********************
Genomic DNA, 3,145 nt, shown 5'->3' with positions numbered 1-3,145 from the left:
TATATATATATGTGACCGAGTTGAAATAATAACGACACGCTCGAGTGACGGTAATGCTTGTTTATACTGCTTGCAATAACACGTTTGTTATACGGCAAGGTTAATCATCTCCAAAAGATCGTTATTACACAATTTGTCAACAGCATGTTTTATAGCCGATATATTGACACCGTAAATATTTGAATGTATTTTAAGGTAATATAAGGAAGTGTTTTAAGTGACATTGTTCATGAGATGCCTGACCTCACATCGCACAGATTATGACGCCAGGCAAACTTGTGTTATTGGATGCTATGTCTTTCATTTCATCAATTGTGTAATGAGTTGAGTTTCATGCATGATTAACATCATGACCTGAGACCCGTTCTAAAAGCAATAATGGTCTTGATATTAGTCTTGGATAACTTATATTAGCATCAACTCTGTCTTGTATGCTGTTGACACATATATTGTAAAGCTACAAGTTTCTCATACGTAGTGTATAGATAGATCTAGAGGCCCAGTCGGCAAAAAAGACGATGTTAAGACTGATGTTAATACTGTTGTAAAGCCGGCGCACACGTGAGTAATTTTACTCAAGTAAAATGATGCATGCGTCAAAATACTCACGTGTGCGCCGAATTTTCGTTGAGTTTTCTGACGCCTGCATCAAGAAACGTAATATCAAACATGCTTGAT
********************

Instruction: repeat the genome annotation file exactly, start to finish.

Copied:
Genomic DNA, 3,145 nt, shown 5'->3' with positions numbered 1-3,145 from the left:
TATATATATATGTGACCGAGTTGAAATAATAACGACACGCTCGAGTGACGGTAATGCTTGTTTATACTGCTTGCAATAACACGTTTGTTATACGGCAAGGTTAATCATCTCCAAAAGATCGTTATTACACAATTTGTCAACAGCATGTTTTATAGCCGATATATTGACACCGTAAATATTTGAATGTATTTTAAGGTAATATAAGGAAGTGTTTTAAGTGACATTGTTCATGAGATGCCTGACCTCACATCGCACAGATTATGACGCCAGGCAAACTTGTGTTATTGGATGCTATGTCTTTCATTTCATCAATTGTGTAATGAGTTGAGTTTCATGCATGATTAACATCATGACCTGAGACCCGTTCTAAAAGCAATAATGGTCTTGATATTAGTCTTGGATAACTTATATTAGCATCAACTCTGTCTTGTATGCTGTTGACACATATATTGTAAAGCTACAAGTTTCTCATACGTAGTGTATAGATAGATCTAGAGGCCCAGTCGGCAAAAAAGACGATGTTAAGACTGATGTTAATACTGTTGTAAAGCCGGCGCACACGTGAGTAATTTTACTCAAGTAAAATGATGCATGCGTCAAAATACTCACGTGTGCGCCGAATTTTCGTTGAGTTTTCTGACGCCTGCATCAAGAAACGTAATATCAAACATGCTTGAT